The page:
Killing Broad Leaf Lawn Weeds

Killing broad leaf lawn weeds is best handled with a post emergent, selective herbicide. It eradicates only the weeds, not the grass.

However, it is not enough to kill the weeds in your lawn and call it a day. You need to replace those weeds with new grass because your existing lawn will not spread quickly enough to fill in the bare spots by itself.

Common Broadleaf Weeds

Broadleaf weeds include the dandelion, plantain, clover, chickweed, buckthorn, dichondra, ground ivy, oxalis, knotweed, purslane, and prostate spurge.

Herbicides for Broadleaf Weeds

There are a number of selective herbicides on the market for killing broad leaf lawn weeds without harming turf grass. Garden centers sell these chemicals under different brand names. Regardless of the brand name, the active ingredient on the label should list either 2,4-D, MCPA, MCPP or Dicamba.

  • 2,4-D (Dimethylamine Salt of 2, 4-Dichlorophenoxyacetic acid) is a growth regulating hormone compound. It is not a persistent pesticide in the soil. In somewhat warm soil, its half life is 2 weeks or less. 2,4-D is not a persistent pesticide in water. There is 90% disappearance in less than 2 weeks. It decomposes in sunlight.
  • MCPP (mecoprop: 2-methyl-4-chlorophenozypropionic acid). This is similar to 2,4-D but is safer to use on new lawns or sensitive grasses such as bent grass or St. Augustine grass.
  • MCPA (2-methyl-4-chlorophenoxyacetic acid)
  • Dicamba (Dimethylamine Salt of Dicamba (3,6-dichloro-o-anisic acid) is frequently used against clover, chickweed, and knotweed. Dicamba affects plant hormones. It is absorbed through the roots and leaves. Do not use products containing this ingredient around trees and shrubs, which also may absorb it through their roots. Dicamba is used in mixtures with other herbicides such as 2,4-D and MCPP. It stays active in the soil.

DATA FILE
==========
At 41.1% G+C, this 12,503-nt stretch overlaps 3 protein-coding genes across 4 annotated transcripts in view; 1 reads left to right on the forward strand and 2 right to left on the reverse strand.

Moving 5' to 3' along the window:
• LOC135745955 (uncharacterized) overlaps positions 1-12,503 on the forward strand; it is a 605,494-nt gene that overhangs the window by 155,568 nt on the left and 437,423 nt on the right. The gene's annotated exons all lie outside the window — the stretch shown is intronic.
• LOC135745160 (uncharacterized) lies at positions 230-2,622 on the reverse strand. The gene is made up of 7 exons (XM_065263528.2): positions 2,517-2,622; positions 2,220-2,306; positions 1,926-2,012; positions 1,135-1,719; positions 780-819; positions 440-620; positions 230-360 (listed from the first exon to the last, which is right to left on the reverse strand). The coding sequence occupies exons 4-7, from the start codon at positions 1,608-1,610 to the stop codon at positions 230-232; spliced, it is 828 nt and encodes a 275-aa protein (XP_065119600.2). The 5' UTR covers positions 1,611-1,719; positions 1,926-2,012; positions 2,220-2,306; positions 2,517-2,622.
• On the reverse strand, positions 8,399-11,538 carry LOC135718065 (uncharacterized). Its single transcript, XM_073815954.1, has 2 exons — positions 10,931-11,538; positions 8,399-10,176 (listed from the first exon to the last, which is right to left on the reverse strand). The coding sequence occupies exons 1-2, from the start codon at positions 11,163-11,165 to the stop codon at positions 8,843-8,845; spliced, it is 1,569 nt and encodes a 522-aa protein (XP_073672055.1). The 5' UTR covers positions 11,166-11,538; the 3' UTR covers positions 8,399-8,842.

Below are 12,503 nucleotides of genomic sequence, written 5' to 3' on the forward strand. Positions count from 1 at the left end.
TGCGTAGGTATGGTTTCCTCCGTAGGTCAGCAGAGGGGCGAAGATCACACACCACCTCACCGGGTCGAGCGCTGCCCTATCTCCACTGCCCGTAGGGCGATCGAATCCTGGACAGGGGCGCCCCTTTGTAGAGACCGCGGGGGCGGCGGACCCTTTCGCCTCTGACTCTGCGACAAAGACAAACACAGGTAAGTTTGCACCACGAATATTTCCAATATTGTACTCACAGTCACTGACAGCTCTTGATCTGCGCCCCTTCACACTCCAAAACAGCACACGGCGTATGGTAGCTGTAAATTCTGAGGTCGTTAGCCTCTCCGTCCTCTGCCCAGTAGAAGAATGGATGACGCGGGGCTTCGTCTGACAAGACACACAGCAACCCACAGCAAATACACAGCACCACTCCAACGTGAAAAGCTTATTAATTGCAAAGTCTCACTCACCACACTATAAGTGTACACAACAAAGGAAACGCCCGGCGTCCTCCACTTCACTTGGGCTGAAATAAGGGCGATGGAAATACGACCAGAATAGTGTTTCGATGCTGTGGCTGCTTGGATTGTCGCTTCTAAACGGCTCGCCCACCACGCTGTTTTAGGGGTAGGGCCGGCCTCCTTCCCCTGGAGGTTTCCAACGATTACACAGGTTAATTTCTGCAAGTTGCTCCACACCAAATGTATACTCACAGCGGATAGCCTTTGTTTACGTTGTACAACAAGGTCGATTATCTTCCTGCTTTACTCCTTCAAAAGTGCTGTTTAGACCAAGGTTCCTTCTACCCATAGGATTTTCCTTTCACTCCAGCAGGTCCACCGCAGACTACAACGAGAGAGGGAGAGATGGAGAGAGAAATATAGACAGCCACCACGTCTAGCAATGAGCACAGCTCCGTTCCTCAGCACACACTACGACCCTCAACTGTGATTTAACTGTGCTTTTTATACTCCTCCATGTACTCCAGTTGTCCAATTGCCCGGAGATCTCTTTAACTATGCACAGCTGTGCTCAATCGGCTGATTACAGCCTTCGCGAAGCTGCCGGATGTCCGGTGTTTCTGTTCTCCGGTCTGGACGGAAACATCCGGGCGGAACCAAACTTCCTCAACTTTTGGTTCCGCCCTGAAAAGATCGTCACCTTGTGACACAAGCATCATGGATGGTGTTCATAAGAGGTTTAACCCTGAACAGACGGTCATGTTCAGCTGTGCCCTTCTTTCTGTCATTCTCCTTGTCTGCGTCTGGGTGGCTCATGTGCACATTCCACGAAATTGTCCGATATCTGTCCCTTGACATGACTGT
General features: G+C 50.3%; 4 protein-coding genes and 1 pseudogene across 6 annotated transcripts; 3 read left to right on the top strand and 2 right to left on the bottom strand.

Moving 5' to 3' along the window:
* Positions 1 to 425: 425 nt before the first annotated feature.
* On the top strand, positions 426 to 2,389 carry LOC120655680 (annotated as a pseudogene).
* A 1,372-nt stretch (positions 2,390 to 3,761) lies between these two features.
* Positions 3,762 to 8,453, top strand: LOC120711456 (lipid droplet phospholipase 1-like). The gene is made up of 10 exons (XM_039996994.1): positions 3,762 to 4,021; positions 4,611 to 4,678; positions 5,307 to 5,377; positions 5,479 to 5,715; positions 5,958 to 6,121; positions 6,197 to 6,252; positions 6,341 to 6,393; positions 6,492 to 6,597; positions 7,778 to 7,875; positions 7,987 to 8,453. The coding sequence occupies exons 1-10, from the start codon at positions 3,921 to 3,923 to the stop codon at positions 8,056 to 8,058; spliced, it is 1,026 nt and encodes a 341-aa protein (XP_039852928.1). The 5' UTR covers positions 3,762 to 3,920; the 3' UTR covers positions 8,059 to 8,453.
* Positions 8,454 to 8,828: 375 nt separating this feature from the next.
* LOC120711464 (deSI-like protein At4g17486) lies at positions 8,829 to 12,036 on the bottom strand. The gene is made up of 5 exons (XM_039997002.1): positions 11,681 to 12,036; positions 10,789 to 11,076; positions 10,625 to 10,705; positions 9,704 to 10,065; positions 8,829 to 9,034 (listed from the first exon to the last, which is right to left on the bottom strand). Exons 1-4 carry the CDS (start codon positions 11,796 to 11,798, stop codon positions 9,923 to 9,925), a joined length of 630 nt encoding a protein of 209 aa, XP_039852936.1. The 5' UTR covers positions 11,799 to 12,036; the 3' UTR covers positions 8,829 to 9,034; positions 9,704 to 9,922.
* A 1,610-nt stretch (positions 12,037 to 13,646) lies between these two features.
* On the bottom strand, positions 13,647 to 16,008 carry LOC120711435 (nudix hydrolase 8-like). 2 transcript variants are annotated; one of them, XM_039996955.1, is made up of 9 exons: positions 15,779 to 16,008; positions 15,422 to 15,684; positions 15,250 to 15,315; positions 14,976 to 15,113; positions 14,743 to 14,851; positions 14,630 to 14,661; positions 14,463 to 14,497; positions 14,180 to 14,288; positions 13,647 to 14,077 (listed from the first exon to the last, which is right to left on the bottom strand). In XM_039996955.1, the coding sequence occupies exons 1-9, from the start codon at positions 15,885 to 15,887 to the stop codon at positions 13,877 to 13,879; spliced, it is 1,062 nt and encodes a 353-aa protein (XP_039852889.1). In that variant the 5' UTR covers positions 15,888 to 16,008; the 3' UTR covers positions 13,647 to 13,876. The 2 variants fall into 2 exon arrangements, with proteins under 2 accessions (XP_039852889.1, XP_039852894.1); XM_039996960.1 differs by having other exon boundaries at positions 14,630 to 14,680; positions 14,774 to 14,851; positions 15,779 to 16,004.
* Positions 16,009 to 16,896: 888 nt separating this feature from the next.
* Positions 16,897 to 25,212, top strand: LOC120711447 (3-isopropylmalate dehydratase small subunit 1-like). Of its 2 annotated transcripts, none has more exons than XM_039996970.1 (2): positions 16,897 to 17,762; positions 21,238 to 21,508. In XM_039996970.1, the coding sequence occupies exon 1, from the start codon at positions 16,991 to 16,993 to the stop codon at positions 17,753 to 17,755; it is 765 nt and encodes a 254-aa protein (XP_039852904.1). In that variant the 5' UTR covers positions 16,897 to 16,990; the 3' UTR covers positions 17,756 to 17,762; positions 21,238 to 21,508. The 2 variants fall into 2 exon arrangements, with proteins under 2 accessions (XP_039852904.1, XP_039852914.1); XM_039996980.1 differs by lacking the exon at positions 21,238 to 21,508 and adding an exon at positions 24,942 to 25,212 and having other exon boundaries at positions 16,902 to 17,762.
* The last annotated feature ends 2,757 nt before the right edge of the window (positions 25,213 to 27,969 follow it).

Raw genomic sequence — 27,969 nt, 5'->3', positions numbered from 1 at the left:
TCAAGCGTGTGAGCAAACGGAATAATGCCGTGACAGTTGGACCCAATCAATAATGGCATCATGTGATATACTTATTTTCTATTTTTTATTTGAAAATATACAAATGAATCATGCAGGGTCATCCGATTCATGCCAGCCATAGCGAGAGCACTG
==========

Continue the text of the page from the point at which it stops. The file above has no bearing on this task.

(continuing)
There are several preemergent herbicides for preventing broadleaf weeds from growing in the first place (ie: Isoxaben). Sometimes they are mixed in with fertilizer for spring applications. They kill weed seeds before they sprout. However, most lawns still require post-emergent weed control applications.

Do not allow children or pets to walk on the lawn the day the herbicide is sprayed on the lawn. These chemicals are powerful and toxic, otherwise they would not do the job of killing weeds.

If you get tired of killing broad leaf lawn weeds or don’t want to be exposed to pesticides, have a local lawn treatment company do it. I like how you can sign up online for a free estimate.

Plant Grass to Replace Broadleaf Weeds

After a herbicide has effectively killed the areas of your lawn with weeds, there is going to be much bare space. Wait at least 2 weeks before planting grass seed in those bare spots. Don't wait much longer than that because new weeds will try to move in.

In the fall, you can plant your choice of grass--bluegrass, tall fescue, or perennial rye. It will have plenty of time to germinate, develop strong root systems and grow to 2 inches before the soil warms enough next spring to sprout weed seeds.

In the spring, fill bare spots with quick-germinating perennial rye, which will beat the weed seeds to the punch.

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